In “Fractured Spaces: Deconstructing Photo Narratives from Afghanistan, Iraq and Pakistan,” West Virginia University Reed College of Media Shott Chair of Journalism Lois Raimondo will discuss her work as a photojournalist and how her photos invite the viewers to enter the frame and recognize some piece of themselves within the safe space her lens has found.

On Tuesday, April 12, Raimondo will discuss her work as a photojournalist as part of the David C. Hardesty Jr. Festival of Ideas and the Nath Lecture Series. This free public event will begin at 7:30 p.m. in the Milano Room of WVU’s Downtown Campus Library.

Raimondo has collected and curated some of her most powerful photographs in “Fractured Spaces,” which is currently on display in the Downtown Campus Library. The photographs provide a glimpse into four different communities disrupted and displaced by war or political conflict.

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College of Media social justice reporting project wins first place regional award, qualifies for national competition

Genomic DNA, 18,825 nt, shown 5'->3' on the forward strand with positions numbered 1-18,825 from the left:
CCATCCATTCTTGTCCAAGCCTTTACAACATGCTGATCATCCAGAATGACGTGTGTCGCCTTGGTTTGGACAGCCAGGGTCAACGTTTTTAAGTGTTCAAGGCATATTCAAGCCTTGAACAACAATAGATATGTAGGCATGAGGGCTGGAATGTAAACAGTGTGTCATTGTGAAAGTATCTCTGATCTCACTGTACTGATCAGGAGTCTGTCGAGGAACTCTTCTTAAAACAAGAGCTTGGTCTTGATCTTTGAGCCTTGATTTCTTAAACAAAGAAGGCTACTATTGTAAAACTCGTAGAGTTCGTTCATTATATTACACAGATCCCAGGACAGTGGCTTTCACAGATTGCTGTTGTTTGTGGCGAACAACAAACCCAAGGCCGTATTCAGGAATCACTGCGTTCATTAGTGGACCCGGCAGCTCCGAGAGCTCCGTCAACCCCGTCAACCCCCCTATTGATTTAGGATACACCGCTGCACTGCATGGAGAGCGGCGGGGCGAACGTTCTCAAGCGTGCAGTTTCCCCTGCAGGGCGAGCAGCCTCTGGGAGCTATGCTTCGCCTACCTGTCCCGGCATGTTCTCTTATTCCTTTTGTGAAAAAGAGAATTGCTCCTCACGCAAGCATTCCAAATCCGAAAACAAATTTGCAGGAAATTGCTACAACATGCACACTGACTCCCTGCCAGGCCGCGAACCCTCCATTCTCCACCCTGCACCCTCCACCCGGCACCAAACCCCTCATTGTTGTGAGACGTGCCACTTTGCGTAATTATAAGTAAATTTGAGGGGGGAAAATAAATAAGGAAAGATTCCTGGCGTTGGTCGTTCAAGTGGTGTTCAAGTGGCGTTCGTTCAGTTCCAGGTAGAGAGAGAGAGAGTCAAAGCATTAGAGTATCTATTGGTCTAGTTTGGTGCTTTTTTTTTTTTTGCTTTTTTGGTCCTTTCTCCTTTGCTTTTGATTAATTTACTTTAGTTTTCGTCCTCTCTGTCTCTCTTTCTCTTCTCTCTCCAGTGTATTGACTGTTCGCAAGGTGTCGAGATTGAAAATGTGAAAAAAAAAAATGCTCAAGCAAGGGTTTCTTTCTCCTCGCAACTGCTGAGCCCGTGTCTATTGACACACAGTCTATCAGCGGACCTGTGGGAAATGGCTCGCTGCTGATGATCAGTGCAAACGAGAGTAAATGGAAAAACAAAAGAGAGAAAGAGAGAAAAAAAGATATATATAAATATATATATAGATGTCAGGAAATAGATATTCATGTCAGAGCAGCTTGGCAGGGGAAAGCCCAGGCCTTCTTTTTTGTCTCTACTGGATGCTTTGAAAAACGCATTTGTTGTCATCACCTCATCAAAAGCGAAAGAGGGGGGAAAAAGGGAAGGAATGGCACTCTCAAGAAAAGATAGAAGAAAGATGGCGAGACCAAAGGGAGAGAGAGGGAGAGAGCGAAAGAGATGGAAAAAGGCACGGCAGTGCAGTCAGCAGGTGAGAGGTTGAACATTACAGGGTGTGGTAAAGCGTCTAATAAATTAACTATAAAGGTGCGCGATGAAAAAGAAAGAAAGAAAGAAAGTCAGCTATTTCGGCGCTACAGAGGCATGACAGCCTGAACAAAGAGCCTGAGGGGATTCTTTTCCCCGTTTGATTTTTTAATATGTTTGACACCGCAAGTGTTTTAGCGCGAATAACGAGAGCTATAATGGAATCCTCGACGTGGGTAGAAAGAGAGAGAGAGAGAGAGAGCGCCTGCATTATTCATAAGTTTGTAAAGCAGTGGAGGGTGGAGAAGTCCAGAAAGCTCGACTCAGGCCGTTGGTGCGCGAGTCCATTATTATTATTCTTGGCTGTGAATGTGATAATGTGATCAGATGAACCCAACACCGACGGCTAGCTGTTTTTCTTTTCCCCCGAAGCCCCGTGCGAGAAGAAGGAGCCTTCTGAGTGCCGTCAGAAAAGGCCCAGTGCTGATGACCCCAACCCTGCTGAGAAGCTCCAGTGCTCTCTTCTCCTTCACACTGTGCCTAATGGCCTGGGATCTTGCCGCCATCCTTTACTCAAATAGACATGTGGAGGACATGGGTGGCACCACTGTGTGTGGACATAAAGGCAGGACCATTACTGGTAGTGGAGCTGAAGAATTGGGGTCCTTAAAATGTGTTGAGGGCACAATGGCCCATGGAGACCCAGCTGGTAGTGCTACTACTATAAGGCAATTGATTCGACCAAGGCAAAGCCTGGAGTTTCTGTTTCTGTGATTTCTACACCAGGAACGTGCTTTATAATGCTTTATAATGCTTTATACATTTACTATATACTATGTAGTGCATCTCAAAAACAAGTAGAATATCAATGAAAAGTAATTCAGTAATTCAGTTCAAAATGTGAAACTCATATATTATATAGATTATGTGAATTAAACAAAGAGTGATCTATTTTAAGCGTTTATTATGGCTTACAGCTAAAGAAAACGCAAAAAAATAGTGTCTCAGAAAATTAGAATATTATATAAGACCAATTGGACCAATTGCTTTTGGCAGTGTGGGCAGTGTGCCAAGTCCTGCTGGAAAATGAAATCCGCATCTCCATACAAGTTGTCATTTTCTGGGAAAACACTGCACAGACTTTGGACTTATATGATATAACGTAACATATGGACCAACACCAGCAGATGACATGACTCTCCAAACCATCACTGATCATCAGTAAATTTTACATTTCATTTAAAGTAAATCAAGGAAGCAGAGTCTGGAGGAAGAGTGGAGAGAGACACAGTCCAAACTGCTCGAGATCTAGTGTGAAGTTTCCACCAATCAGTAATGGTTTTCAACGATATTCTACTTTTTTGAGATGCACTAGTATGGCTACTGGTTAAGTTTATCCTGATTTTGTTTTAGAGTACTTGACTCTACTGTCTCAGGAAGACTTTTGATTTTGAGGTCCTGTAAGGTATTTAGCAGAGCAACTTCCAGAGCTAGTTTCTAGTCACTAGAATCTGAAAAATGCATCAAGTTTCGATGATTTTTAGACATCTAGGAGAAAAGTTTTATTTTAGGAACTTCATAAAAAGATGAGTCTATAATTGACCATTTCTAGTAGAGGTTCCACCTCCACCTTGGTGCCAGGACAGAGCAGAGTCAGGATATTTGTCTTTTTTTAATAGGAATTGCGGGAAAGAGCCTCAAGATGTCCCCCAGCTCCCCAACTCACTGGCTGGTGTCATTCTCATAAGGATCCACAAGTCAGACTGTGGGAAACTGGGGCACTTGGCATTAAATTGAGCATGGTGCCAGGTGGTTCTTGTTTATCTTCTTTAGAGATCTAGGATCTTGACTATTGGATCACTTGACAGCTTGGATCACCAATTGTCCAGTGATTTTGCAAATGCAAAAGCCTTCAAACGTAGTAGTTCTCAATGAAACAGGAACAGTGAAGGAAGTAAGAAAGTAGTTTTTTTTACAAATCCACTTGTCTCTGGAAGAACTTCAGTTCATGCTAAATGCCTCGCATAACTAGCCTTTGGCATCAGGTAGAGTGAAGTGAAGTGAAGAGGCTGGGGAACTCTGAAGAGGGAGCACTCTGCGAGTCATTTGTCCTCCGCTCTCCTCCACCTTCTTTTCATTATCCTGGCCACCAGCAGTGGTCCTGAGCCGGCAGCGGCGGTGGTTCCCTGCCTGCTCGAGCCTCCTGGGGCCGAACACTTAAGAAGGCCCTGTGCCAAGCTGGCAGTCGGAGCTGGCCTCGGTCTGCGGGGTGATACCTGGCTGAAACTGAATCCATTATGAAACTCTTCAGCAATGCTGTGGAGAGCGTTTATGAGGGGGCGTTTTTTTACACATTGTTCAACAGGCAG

Last spring, journalism students from West Virginia University Reed College of Media and Morgan State University, a historically black university, traveled together to Selma, Alabama, to collaboratively confront issues of race and representation. Now their social justice reporting project is up for a national award.

Bridging Selma won first place in the Best Use of Multimedia category at the Society of Professional Journalists (SPJ) Region 4 Mark of Excellence Awards. SPJ recognized its 2015 winners at the spring conference April 2 in Cincinnati.

Using Selma as their classroom, and guided by faculty from both universities, student journalists used text, photos, video and virtual reality to tell revealing stories from the town’s past, present and future.